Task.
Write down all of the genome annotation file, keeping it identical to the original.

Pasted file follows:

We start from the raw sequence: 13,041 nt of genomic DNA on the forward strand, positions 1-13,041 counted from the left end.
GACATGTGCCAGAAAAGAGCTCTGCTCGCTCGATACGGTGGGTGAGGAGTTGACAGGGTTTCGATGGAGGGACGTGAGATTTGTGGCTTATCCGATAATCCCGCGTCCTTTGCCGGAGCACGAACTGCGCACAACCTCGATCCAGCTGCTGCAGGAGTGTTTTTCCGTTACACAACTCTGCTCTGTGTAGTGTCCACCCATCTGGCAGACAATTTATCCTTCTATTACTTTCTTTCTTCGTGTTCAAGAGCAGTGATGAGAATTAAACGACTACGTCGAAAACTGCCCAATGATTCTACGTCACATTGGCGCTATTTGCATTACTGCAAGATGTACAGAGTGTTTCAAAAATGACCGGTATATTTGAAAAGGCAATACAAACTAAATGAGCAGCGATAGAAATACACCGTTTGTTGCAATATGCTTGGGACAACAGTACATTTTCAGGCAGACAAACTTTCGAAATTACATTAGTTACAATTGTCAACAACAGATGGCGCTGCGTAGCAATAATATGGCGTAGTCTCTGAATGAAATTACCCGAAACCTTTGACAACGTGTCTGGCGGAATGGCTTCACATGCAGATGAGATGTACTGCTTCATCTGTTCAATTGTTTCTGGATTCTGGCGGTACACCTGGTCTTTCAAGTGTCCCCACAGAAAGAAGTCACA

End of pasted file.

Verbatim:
We start from the raw sequence: 13,041 nt of genomic DNA on the forward strand, positions 1-13,041 counted from the left end.
GACATGTGCCAGAAAAGAGCTCTGCTCGCTCGATACGGTGGGTGAGGAGTTGACAGGGTTTCGATGGAGGGACGTGAGATTTGTGGCTTATCCGATAATCCCGCGTCCTTTGCCGGAGCACGAACTGCGCACAACCTCGATCCAGCTGCTGCAGGAGTGTTTTTCCGTTACACAACTCTGCTCTGTGTAGTGTCCACCCATCTGGCAGACAATTTATCCTTCTATTACTTTCTTTCTTCGTGTTCAAGAGCAGTGATGAGAATTAAACGACTACGTCGAAAACTGCCCAATGATTCTACGTCACATTGGCGCTATTTGCATTACTGCAAGATGTACAGAGTGTTTCAAAAATGACCGGTATATTTGAAAAGGCAATACAAACTAAATGAGCAGCGATAGAAATACACCGTTTGTTGCAATATGCTTGGGACAACAGTACATTTTCAGGCAGACAAACTTTCGAAATTACATTAGTTACAATTGTCAACAACAGATGGCGCTGCGTAGCAATAATATGGCGTAGTCTCTGAATGAAATTACCCGAAACCTTTGACAACGTGTCTGGCGGAATGGCTTCACATGCAGATGAGATGTACTGCTTCATCTGTTCAATTGTTTCTGGATTCTGGCGGTACACCTGGTCTTTCAAGTGTCCCCACAGAAAGAAGTCACA